I Don’t Do Anything. The Light Does It for Me: A Conversation with Francesca Bellini Joseph

I Don’t Do Anything. The Light Does It for Me: A Conversation with Francesca Bellini Joseph

Luis Tomasello

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During the Modern Age, there were many artists who immigrated to Paris, seduced by its vibrant artistic scene. Latin Americans were no exception and in the Fifties, the now-recognized master, Luis Tomasello, took part in an adventure in the City of Light that resulted in a long artistic career. “All the great artists have passed through Paris,” said the nonagenarian, Tomasello, in a conversation which ran parallel to the mounting of his most recent exhibition in the Sicardi Gallery in Houston.

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Francesca Bellini: You did only two-dimensional works in your early career. Tell us how the transition from painting to reliefs came about. What were the representational concerns that brought you to work in three dimensions?

Luis Tomasello: One mistakenly says that the appeal of working on canvas wears out easily, but it’s not the truth, because one continues painting and creating on the plane. But at the moment Vasarely, Demarco, García-Rossi and many other artists in Europe were following that line. I was feeling that my work was too much like theirs and I wanted to explore other things. I went to relief as an experience and in that process, I discovered the wonderful world of light. The reflection of color on the surface fascinated me and that is what I’ve worked in from that time on.

F. B.: Describe to us the instant when you discover “the representational language” that identifies all your work, including your recent efforts. How did this wonderful world of light reveal itself to you?

L. T.: Well, I say that I have two lives, one in Argentina and another in Paris from the age of 42. There was where I discovered light. I had already worked in the abstract but what interested me most was the Kinetic Art that I was seeing exhibited in the Denise Rene Gallery. I began to do Kinetic work on a plane  but it soon lost its appeal for me because, as I said, right then there were many artists working in the same direction. I must have done seven or eight paintings before working in relief. There, I discovered the fascinating world of light because the little squares that I painted on the plane turned into cubes in relief, and so white got transformed into various tonalities when light encroached on one of their six sides.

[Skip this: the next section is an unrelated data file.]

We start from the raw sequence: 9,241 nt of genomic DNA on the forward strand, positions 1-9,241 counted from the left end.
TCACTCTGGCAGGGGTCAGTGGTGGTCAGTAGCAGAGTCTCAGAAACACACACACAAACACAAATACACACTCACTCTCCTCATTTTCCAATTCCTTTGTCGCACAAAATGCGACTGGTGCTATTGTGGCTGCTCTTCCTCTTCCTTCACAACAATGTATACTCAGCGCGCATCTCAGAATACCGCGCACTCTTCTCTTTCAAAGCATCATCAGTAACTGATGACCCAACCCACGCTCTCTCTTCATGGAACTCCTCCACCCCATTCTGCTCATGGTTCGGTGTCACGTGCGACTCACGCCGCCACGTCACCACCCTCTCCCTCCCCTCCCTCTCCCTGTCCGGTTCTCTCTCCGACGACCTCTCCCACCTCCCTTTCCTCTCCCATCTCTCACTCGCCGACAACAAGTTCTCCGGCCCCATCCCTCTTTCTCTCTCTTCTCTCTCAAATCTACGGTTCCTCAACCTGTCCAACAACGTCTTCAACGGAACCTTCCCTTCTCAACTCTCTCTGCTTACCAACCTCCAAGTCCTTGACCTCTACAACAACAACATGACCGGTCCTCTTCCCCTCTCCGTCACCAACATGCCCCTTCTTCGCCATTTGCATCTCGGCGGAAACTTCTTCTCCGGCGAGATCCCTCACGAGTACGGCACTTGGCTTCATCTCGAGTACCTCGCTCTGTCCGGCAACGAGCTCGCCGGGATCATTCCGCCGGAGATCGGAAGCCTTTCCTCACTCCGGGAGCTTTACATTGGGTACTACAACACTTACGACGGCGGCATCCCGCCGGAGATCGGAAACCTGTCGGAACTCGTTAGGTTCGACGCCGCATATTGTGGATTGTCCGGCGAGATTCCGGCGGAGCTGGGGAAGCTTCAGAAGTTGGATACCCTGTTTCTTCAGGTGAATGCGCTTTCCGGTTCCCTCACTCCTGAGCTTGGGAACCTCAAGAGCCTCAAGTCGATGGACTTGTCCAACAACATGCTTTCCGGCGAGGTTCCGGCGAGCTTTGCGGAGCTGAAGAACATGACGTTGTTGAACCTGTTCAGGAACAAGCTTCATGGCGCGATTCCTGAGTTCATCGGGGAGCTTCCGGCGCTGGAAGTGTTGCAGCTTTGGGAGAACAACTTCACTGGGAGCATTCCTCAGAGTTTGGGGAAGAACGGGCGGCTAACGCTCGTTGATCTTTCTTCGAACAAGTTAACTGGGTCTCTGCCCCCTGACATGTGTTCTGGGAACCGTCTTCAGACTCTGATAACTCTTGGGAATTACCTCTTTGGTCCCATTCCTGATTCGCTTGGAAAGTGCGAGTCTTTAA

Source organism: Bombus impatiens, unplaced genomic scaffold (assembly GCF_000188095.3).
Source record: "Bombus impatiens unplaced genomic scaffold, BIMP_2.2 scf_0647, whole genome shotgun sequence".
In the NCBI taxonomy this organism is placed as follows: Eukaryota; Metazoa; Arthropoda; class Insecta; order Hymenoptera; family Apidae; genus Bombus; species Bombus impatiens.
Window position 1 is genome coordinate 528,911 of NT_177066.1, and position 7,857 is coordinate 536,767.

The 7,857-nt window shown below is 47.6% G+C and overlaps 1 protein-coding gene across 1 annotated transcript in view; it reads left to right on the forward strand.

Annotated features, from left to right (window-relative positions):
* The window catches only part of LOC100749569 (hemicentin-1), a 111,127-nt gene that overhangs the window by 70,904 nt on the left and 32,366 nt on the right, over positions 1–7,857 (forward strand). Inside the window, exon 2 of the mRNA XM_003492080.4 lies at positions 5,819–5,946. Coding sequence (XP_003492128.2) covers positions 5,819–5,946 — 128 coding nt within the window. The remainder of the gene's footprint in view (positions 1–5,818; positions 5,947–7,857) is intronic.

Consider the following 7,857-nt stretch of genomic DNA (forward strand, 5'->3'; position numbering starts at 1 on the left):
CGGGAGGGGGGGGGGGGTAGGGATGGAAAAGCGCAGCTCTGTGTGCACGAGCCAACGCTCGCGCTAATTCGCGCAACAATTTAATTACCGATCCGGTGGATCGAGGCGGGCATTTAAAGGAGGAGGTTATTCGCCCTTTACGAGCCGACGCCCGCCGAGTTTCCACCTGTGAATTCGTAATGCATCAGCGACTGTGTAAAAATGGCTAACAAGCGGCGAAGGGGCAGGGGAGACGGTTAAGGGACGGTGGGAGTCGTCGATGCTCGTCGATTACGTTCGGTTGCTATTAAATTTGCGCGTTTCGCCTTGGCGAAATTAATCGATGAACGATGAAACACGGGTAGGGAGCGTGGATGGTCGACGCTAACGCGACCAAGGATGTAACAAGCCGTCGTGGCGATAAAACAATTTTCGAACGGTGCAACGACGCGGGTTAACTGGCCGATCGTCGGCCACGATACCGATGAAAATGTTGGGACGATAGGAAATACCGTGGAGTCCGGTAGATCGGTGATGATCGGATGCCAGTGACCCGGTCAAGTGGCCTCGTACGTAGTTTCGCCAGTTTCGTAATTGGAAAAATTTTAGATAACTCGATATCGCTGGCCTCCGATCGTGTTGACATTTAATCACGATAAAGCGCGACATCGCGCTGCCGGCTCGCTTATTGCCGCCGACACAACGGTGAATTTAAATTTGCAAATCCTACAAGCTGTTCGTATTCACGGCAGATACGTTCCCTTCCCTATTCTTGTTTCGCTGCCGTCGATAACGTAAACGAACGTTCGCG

But one day I put some little bars on a white sheet of paper and I saw how the color reflected on the surface. That was the instant that determined my first relief. It was almost an accident that I had been seeking because I always was curious about color. Later, I made a second relief, later a third and so, I yielded myself to all the things I do. So, it was born.

F. B.: An anecdote claims that the poet, Carlo Belloli, named your work, “Chromoplastic Atmosphere.” How did that happen?

L. T.: That’s correct. Carlo Belloli and I weren’t friends but Denise Rene asked him to write the catalog of the fi rst exhibition that I had in her gallery. I’m talking the Sixties. At that time, I called my work Reflection 1, 2, 3, etc. One day we conversed about the reflection of color and he told me that I had to change the title of my work because what I had done was to color the atmosphere. He proposed “Chromoplastic Atmosphere” and I, of course, accepted. The interesting thing is that the black reliefs that I began to do earlier, I also called “Chromoplastic Atmosphere,” and Belloli made a new suggestion that I change it to “Black Light” and so I did it. Carlo was a great writer who named my work.

F. B.: Master, let me quote you, “I don’t do anything—the light does it for me.”

L. T.: Exactly. If the light is more intense, the reflection is stronger, and it diminishes according to how weak the refl ection is. Hence, the same piece can seem to be many different ones. The light does all that, not me. In the case of Monet, for example, he did three paintings of the Cathedral of Rouen to show how architecture is transformed by the effect of the light, while my work is done only once because architecture itself comes to life due to light and shadow. It’s experiential.

F. B.: You have said it many times, you are strongly influenced by Mondrian. Can we talk about how you came into contact with his work and what elements have been fundamentals for you?

L. T.: I knew about him from books but I discovered him in the Denise Rene Gallery and later I traveled to Holland to see the whole process of abstraction that he had done with the tree. All of us Kinetic artists have seen Mondrian’s problem. At fi rst his work was static and the black bars maintained the color on the plane. Afterwards, he did them in color, later he fragmented them into cubes and finally, he created Boogie Woogie, that’s visually already a Kinetic work. “With the minimum, the maximum,” was the principle that Mondrian left me with and with that I’ve worked my whole life.

F. B.: Julio Cortázar also left you with many things in your life . . .

L. T.: It was a really lovely friendship that helped me to better myself as a human being. When I got to Europe, I was painting houses to survive. An architect contracted me to paint Cortázar’s house and so we met and we were inseparable friends. We did two books together following a process contrary to the traditional. While normally the artist illustrates what the writer writes, in this case, Cortázar produced taking off from the idea that I developed. Praise of Three was a rectangular book in which I painted a yellow line on the first page, a blue one on the second and a red one on the third. For me, they were the father, the mother and the child. On the following pages, I move them, I have fun with them and thus, they begin to live. Julio started his work taking off from that. We also did another book that was titled Ten Black. One day an editor called and asked me if I knew a writer to do a book/object. I said yes, I called Cortázar and he accepted immediately. The title came about because I proposed doing serigraphs of black works, the editor told us to only do ten and Cortázar wrote about the roulette wheel, which has two colors, black and red. By chance, the number ten on the roulette wheel is black and thus, the name.